Executive Briefings

Crafting a New Transportation Bill: The Battle Begins

Congress has seldom managed to pass a transportation funding measure without severe birth pangs, and this time around promises to be no exception. The draft of the latest authorization bill, released by the House Transportation and Infrastructure Committee, is a sweeping measure that calls for big changes in policy and funding. It sets up a battle with the Obama Administration, which would prefer to extend the current Highway Trust Fund for another 18 months before tackling any larger issues. The House bill proposes to spend some $500bn on repair and construction of the nation's infrastructure, with a big emphasis on mass transit and high-speed rail. What's more, it raises the strong possibility of higher gas taxes in the short term, an idea that is opposed by the Administration. All of this will be hashed out in the weeks and months to come. But for shippers and freight haulers, there's a larger question in play: will lawmakers continue to give short shrift to commercial transportation, when doling out the funds for necessary improvements? Early reaction to the draft bill seems to repeat the old pattern of focusing on passenger traffic and mass transit, at the expense of freight. The coalition known as Transportation for America (http://www.t4america.org), claiming to represent around 300 organizations, sounded off on the measure in a recent press conference. Director James Corless saw some positive elements, but spoke of "lots of holes in this bill -- no dollar amounts, no formulas [for how much money each state gets], no earmark projects." His group wants to see more spending on public transportation - no surprise there - and is also keen on aspects of the bill that would lead to a more environmentally responsible system. And Judith Bell, president of PolicyLink, is urging legislators to pay special attention to the transport needs of low-income communities. That's all well and good, but freight interests might ask themselves whether their voices will be heard in the noisy debate over matters with a traditionally higher public profile. Meanwhile, the Highway Trust Fund is once more on the verge of going broke. Will freight get its fair share of the money authorized by the new bill? Will we ever see another Alameda Corridor? And if we do, who will pay for it? The measure contains some positive things for the commercial sector, but whether they can survive the battle of special interests is another matter entirely. What impact do you think the bill in its current form would have on freight, and what should its priorities be in that area?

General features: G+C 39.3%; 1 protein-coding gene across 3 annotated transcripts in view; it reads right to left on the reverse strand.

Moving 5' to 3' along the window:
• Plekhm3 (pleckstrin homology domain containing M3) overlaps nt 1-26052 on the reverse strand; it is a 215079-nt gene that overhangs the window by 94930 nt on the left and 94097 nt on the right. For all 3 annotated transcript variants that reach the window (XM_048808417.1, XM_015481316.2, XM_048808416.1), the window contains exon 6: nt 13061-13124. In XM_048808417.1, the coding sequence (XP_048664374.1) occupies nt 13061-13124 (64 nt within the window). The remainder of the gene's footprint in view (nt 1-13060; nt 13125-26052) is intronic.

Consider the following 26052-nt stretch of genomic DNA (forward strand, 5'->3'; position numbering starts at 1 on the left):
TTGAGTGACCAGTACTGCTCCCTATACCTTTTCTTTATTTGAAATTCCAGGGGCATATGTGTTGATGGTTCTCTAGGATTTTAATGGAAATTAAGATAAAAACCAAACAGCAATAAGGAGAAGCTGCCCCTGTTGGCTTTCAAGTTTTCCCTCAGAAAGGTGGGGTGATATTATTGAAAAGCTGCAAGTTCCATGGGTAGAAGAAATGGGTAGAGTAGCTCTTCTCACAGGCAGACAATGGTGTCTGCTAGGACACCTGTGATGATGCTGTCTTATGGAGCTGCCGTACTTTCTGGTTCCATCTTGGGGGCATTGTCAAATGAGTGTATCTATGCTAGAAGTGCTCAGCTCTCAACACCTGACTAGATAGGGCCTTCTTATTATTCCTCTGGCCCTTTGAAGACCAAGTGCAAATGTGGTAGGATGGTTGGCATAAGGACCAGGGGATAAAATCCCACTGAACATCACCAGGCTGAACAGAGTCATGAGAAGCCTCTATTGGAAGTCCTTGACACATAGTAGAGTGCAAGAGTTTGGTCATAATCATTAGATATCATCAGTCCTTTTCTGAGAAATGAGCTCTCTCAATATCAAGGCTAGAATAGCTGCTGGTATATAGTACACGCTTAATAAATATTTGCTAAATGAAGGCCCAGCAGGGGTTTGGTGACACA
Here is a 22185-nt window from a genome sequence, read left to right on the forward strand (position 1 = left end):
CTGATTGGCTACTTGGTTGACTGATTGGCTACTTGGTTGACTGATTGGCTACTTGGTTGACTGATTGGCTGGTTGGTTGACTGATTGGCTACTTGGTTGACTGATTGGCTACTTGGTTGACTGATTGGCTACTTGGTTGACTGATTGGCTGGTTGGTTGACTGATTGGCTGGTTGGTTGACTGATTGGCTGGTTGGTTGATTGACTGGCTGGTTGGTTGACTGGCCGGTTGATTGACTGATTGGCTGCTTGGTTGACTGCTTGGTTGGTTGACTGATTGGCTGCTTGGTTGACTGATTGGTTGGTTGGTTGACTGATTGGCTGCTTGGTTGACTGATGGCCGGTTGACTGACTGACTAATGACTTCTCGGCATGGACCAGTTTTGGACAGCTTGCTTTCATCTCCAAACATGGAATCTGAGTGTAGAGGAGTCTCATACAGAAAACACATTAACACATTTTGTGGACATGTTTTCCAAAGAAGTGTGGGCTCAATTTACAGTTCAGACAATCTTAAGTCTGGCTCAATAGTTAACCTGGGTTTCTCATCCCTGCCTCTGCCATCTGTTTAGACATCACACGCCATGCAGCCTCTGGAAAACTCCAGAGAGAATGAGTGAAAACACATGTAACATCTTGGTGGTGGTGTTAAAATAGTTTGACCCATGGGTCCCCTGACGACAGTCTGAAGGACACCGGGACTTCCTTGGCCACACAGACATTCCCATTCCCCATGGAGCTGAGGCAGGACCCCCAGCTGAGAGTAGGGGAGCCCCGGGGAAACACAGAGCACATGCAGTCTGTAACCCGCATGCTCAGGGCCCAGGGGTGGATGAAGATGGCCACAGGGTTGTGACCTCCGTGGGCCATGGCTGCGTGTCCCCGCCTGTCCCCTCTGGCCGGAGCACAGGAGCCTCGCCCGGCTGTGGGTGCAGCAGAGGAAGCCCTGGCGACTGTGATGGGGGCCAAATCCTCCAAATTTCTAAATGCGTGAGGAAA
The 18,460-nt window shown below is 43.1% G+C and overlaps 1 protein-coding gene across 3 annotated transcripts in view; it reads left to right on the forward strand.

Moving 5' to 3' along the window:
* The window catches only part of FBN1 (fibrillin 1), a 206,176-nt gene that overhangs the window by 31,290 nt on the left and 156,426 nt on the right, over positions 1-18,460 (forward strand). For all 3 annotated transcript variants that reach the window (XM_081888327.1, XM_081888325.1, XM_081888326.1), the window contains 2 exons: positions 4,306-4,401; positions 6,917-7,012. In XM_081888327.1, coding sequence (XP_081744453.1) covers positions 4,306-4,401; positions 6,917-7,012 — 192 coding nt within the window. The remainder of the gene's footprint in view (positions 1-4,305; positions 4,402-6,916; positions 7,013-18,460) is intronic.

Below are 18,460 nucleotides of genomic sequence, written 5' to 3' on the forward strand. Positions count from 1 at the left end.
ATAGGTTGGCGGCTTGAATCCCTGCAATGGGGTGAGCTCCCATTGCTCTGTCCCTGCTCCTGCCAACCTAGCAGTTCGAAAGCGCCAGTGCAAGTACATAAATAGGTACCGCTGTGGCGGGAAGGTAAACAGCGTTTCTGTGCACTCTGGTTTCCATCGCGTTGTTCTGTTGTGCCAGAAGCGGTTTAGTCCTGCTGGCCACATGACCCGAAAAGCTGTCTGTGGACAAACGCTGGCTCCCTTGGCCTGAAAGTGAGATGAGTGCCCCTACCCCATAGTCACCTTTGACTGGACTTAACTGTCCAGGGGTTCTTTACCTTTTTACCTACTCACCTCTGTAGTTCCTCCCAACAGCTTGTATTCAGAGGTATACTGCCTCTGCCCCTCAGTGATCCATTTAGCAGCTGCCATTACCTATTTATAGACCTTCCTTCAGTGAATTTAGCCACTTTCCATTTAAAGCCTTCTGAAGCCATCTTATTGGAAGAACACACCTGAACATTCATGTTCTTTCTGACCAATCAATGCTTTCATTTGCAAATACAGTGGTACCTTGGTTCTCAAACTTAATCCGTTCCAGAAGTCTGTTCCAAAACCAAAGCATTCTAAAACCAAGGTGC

Let's hear your views.

Robert J. Bowman, Senior Editor, SupplyChainBrain

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Congress has seldom managed to pass a transportation funding measure without severe birth pangs, and this time around promises to be no exception. The draft of the latest authorization bill, released by the House Transportation and Infrastructure Committee, is a sweeping measure that calls for big changes in policy and funding. It sets up a battle with the Obama Administration, which would prefer to extend the current Highway Trust Fund for another 18 months before tackling any larger issues. The House bill proposes to spend some $500bn on repair and construction of the nation's infrastructure, with a big emphasis on mass transit and high-speed rail. What's more, it raises the strong possibility of higher gas taxes in the short term, an idea that is opposed by the Administration. All of this will be hashed out in the weeks and months to come. But for shippers and freight haulers, there's a larger question in play: will lawmakers continue to give short shrift to commercial transportation, when doling out the funds for necessary improvements? Early reaction to the draft bill seems to repeat the old pattern of focusing on passenger traffic and mass transit, at the expense of freight. The coalition known as Transportation for America (http://www.t4america.org), claiming to represent around 300 organizations, sounded off on the measure in a recent press conference. Director James Corless saw some positive elements, but spoke of "lots of holes in this bill -- no dollar amounts, no formulas [for how much money each state gets], no earmark projects." His group wants to see more spending on public transportation - no surprise there - and is also keen on aspects of the bill that would lead to a more environmentally responsible system. And Judith Bell, president of PolicyLink, is urging legislators to pay special attention to the transport needs of low-income communities. That's all well and good, but freight interests might ask themselves whether their voices will be heard in the noisy debate over matters with a traditionally higher public profile. Meanwhile, the Highway Trust Fund is once more on the verge of going broke. Will freight get its fair share of the money authorized by the new bill? Will we ever see another Alameda Corridor? And if we do, who will pay for it? The measure contains some positive things for the commercial sector, but whether they can survive the battle of special interests is another matter entirely. What impact do you think the bill in its current form would have on freight, and what should its priorities be in that area?

Let's hear your views.

Robert J. Bowman, Senior Editor, SupplyChainBrain

Back to Think Tank Home